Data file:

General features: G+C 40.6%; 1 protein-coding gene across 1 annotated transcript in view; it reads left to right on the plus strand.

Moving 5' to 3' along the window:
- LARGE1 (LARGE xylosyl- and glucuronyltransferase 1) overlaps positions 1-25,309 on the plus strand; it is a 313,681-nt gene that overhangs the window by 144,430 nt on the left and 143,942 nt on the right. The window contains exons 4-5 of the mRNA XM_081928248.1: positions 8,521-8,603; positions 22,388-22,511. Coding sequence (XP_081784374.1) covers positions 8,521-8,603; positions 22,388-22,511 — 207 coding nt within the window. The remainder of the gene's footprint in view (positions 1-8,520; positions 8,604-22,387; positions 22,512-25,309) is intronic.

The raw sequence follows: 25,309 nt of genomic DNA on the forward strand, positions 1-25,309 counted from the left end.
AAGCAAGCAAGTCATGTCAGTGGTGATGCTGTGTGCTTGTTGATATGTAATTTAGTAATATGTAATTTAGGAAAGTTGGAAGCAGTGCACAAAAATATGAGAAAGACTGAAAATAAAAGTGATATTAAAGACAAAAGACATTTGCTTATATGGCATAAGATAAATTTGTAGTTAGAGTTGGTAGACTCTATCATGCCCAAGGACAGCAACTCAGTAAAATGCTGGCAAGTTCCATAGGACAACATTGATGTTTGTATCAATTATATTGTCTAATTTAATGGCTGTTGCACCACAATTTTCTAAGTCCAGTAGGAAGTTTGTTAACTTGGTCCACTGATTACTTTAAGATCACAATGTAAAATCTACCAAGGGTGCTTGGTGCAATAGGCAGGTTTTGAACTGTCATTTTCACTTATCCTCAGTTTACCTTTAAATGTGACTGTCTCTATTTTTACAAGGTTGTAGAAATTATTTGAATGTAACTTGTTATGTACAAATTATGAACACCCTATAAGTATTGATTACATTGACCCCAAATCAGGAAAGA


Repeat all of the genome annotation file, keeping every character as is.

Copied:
General features: G+C 40.6%; 1 protein-coding gene across 1 annotated transcript in view; it reads left to right on the plus strand.

Moving 5' to 3' along the window:
- LARGE1 (LARGE xylosyl- and glucuronyltransferase 1) overlaps positions 1-25,309 on the plus strand; it is a 313,681-nt gene that overhangs the window by 144,430 nt on the left and 143,942 nt on the right. The window contains exons 4-5 of the mRNA XM_081928248.1: positions 8,521-8,603; positions 22,388-22,511. Coding sequence (XP_081784374.1) covers positions 8,521-8,603; positions 22,388-22,511 — 207 coding nt within the window. The remainder of the gene's footprint in view (positions 1-8,520; positions 8,604-22,387; positions 22,512-25,309) is intronic.

The raw sequence follows: 25,309 nt of genomic DNA on the forward strand, positions 1-25,309 counted from the left end.
AAGCAAGCAAGTCATGTCAGTGGTGATGCTGTGTGCTTGTTGATATGTAATTTAGTAATATGTAATTTAGGAAAGTTGGAAGCAGTGCACAAAAATATGAGAAAGACTGAAAATAAAAGTGATATTAAAGACAAAAGACATTTGCTTATATGGCATAAGATAAATTTGTAGTTAGAGTTGGTAGACTCTATCATGCCCAAGGACAGCAACTCAGTAAAATGCTGGCAAGTTCCATAGGACAACATTGATGTTTGTATCAATTATATTGTCTAATTTAATGGCTGTTGCACCACAATTTTCTAAGTCCAGTAGGAAGTTTGTTAACTTGGTCCACTGATTACTTTAAGATCACAATGTAAAATCTACCAAGGGTGCTTGGTGCAATAGGCAGGTTTTGAACTGTCATTTTCACTTATCCTCAGTTTACCTTTAAATGTGACTGTCTCTATTTTTACAAGGTTGTAGAAATTATTTGAATGTAACTTGTTATGTACAAATTATGAACACCCTATAAGTATTGATTACATTGACCCCAAATCAGGAAAGA